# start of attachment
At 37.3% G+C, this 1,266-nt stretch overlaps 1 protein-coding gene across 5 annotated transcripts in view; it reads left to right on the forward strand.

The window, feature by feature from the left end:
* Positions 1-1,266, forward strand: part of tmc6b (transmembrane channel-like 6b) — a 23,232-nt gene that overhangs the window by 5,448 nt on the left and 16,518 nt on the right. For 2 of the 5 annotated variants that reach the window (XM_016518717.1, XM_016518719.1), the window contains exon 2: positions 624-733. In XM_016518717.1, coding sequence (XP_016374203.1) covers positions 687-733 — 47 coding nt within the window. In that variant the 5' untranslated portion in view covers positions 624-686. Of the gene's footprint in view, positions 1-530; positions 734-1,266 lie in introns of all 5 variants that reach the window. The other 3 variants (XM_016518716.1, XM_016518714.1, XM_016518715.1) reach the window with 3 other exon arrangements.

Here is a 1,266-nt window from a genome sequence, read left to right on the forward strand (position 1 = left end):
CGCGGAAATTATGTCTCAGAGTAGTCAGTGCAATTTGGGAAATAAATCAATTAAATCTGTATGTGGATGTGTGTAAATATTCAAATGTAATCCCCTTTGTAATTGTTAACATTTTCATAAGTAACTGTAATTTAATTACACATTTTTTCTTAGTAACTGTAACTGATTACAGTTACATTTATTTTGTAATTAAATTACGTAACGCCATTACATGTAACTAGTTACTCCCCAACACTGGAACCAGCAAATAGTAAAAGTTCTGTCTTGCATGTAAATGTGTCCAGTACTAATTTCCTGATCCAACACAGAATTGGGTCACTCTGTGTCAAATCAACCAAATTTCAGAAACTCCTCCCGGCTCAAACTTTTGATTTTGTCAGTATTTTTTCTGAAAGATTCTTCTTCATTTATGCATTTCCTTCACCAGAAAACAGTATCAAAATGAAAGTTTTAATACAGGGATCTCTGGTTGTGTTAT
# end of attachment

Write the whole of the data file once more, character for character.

At 37.3% G+C, this 1,266-nt stretch overlaps 1 protein-coding gene across 5 annotated transcripts in view; it reads left to right on the forward strand.

The window, feature by feature from the left end:
* Positions 1-1,266, forward strand: part of tmc6b (transmembrane channel-like 6b) — a 23,232-nt gene that overhangs the window by 5,448 nt on the left and 16,518 nt on the right. For 2 of the 5 annotated variants that reach the window (XM_016518717.1, XM_016518719.1), the window contains exon 2: positions 624-733. In XM_016518717.1, coding sequence (XP_016374203.1) covers positions 687-733 — 47 coding nt within the window. In that variant the 5' untranslated portion in view covers positions 624-686. Of the gene's footprint in view, positions 1-530; positions 734-1,266 lie in introns of all 5 variants that reach the window. The other 3 variants (XM_016518716.1, XM_016518714.1, XM_016518715.1) reach the window with 3 other exon arrangements.

Here is a 1,266-nt window from a genome sequence, read left to right on the forward strand (position 1 = left end):
CGCGGAAATTATGTCTCAGAGTAGTCAGTGCAATTTGGGAAATAAATCAATTAAATCTGTATGTGGATGTGTGTAAATATTCAAATGTAATCCCCTTTGTAATTGTTAACATTTTCATAAGTAACTGTAATTTAATTACACATTTTTTCTTAGTAACTGTAACTGATTACAGTTACATTTATTTTGTAATTAAATTACGTAACGCCATTACATGTAACTAGTTACTCCCCAACACTGGAACCAGCAAATAGTAAAAGTTCTGTCTTGCATGTAAATGTGTCCAGTACTAATTTCCTGATCCAACACAGAATTGGGTCACTCTGTGTCAAATCAACCAAATTTCAGAAACTCCTCCCGGCTCAAACTTTTGATTTTGTCAGTATTTTTTCTGAAAGATTCTTCTTCATTTATGCATTTCCTTCACCAGAAAACAGTATCAAAATGAAAGTTTTAATACAGGGATCTCTGGTTGTGTTAT